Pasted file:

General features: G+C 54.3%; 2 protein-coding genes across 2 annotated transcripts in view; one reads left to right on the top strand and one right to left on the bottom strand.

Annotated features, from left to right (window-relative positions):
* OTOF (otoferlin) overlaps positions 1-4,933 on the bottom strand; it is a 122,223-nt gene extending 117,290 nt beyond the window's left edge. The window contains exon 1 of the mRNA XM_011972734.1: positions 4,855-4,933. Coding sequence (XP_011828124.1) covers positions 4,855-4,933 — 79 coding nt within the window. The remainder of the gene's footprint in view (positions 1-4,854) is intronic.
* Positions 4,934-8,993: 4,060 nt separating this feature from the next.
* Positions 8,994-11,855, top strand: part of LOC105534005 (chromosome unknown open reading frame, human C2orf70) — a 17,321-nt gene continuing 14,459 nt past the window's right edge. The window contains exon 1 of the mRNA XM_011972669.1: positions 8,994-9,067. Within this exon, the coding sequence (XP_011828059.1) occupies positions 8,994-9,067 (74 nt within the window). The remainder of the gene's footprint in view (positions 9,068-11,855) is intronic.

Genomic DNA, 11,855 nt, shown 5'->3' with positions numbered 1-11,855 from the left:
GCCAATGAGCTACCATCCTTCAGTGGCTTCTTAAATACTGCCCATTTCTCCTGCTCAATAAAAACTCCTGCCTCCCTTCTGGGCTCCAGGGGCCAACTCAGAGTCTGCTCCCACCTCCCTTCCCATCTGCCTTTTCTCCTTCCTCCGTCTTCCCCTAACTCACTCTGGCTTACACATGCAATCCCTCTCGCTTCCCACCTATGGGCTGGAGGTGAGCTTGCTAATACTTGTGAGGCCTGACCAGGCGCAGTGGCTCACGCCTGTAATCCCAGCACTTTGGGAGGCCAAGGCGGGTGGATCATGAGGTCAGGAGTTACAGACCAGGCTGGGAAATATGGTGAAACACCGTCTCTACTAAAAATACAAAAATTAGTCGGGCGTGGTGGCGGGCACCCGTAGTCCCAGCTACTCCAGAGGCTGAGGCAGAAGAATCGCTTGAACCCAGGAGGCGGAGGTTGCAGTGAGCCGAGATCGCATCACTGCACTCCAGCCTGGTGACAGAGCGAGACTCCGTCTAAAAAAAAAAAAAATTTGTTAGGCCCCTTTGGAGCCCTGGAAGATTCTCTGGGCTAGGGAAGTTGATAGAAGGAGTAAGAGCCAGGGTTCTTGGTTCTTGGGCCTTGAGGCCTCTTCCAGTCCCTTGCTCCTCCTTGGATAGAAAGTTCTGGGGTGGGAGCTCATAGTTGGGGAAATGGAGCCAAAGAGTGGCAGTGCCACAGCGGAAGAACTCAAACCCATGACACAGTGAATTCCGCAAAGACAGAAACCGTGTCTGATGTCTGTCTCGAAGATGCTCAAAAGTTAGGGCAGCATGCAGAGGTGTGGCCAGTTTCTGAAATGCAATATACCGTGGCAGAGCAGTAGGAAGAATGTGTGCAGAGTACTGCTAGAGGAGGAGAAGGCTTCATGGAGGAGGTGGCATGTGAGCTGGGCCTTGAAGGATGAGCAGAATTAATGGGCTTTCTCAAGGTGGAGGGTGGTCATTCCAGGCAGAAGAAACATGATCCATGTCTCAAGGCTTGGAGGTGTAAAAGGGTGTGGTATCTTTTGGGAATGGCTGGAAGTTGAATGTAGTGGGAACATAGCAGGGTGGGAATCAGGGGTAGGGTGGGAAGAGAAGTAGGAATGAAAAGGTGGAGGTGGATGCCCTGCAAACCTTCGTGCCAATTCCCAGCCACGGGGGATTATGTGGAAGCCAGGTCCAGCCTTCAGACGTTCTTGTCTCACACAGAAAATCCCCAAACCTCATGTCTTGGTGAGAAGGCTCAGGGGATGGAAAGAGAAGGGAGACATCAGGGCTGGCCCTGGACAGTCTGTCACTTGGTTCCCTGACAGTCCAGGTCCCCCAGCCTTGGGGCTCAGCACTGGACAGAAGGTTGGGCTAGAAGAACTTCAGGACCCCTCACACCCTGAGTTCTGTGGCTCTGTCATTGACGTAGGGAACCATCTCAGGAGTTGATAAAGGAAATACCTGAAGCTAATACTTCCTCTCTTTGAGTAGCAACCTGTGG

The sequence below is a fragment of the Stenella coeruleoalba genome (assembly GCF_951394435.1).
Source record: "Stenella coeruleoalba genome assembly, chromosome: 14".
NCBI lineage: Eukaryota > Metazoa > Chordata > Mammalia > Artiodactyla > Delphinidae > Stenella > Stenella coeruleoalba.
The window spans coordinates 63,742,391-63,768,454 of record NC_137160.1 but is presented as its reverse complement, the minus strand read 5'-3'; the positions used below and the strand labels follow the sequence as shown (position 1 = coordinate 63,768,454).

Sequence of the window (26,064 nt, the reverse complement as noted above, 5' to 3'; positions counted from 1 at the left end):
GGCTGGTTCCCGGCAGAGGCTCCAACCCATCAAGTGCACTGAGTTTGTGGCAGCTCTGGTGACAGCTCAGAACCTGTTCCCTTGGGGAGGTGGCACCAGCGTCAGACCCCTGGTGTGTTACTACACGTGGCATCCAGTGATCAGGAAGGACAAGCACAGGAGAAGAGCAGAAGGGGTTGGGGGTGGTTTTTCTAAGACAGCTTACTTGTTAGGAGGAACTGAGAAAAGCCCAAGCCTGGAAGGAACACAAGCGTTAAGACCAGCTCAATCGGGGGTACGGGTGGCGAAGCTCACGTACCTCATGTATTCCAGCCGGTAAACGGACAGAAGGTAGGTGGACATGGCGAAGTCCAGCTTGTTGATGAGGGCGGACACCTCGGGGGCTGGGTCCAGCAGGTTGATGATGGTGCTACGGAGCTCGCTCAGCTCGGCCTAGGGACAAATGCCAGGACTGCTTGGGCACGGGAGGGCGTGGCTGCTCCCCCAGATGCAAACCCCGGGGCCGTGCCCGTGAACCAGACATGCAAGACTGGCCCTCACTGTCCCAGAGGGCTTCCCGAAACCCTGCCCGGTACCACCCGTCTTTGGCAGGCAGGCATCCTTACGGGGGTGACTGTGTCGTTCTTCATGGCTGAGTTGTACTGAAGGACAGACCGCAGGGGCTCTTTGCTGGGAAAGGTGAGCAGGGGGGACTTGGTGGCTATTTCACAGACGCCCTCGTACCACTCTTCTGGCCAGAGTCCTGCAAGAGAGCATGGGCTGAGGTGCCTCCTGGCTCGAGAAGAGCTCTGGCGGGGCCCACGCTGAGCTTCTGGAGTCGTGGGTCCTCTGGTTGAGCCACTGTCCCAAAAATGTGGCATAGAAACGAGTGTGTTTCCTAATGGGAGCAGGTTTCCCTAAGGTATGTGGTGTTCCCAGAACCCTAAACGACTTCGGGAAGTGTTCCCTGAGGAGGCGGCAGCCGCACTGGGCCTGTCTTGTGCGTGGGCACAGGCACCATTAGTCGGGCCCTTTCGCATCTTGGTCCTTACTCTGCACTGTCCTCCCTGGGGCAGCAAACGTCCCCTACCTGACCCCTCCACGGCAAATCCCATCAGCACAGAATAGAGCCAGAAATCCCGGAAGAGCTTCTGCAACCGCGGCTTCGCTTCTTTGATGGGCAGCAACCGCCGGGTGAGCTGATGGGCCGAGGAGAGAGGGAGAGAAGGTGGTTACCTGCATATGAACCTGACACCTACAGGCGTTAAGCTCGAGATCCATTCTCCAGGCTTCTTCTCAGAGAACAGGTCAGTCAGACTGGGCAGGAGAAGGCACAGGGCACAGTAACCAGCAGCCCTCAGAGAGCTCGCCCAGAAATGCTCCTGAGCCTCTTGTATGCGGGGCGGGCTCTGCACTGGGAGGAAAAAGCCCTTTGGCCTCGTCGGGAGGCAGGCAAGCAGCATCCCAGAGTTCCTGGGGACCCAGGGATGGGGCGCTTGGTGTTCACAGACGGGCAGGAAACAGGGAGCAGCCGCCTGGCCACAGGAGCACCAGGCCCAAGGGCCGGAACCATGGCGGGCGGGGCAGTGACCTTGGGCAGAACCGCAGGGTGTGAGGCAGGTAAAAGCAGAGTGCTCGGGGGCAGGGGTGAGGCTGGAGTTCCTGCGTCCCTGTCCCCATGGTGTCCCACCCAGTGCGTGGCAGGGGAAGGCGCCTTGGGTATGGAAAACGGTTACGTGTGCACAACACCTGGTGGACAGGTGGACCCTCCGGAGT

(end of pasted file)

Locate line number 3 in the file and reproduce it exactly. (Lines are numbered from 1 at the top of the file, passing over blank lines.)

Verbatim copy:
* OTOF (otoferlin) overlaps positions 1-4,933 on the bottom strand; it is a 122,223-nt gene extending 117,290 nt beyond the window's left edge. The window contains exon 1 of the mRNA XM_011972734.1: positions 4,855-4,933. Coding sequence (XP_011828124.1) covers positions 4,855-4,933 — 79 coding nt within the window. The remainder of the gene's footprint in view (positions 1-4,854) is intronic.